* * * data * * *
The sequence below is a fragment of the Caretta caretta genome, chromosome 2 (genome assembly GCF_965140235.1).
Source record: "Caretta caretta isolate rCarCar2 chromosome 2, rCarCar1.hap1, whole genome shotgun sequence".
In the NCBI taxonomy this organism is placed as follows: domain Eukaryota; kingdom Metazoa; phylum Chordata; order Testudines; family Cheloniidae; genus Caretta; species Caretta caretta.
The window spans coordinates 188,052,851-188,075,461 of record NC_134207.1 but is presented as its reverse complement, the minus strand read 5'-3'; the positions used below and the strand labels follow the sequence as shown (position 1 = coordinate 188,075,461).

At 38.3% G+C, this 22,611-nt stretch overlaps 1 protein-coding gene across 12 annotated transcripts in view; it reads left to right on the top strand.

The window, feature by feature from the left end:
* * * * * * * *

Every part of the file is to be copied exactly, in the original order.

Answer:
The sequence below is a fragment of the Caretta caretta genome, chromosome 2 (genome assembly GCF_965140235.1).
Source record: "Caretta caretta isolate rCarCar2 chromosome 2, rCarCar1.hap1, whole genome shotgun sequence".
In the NCBI taxonomy this organism is placed as follows: domain Eukaryota; kingdom Metazoa; phylum Chordata; order Testudines; family Cheloniidae; genus Caretta; species Caretta caretta.
The window spans coordinates 188,052,851-188,075,461 of record NC_134207.1 but is presented as its reverse complement, the minus strand read 5'-3'; the positions used below and the strand labels follow the sequence as shown (position 1 = coordinate 188,075,461).

At 38.3% G+C, this 22,611-nt stretch overlaps 1 protein-coding gene across 12 annotated transcripts in view; it reads left to right on the top strand.

The window, feature by feature from the left end: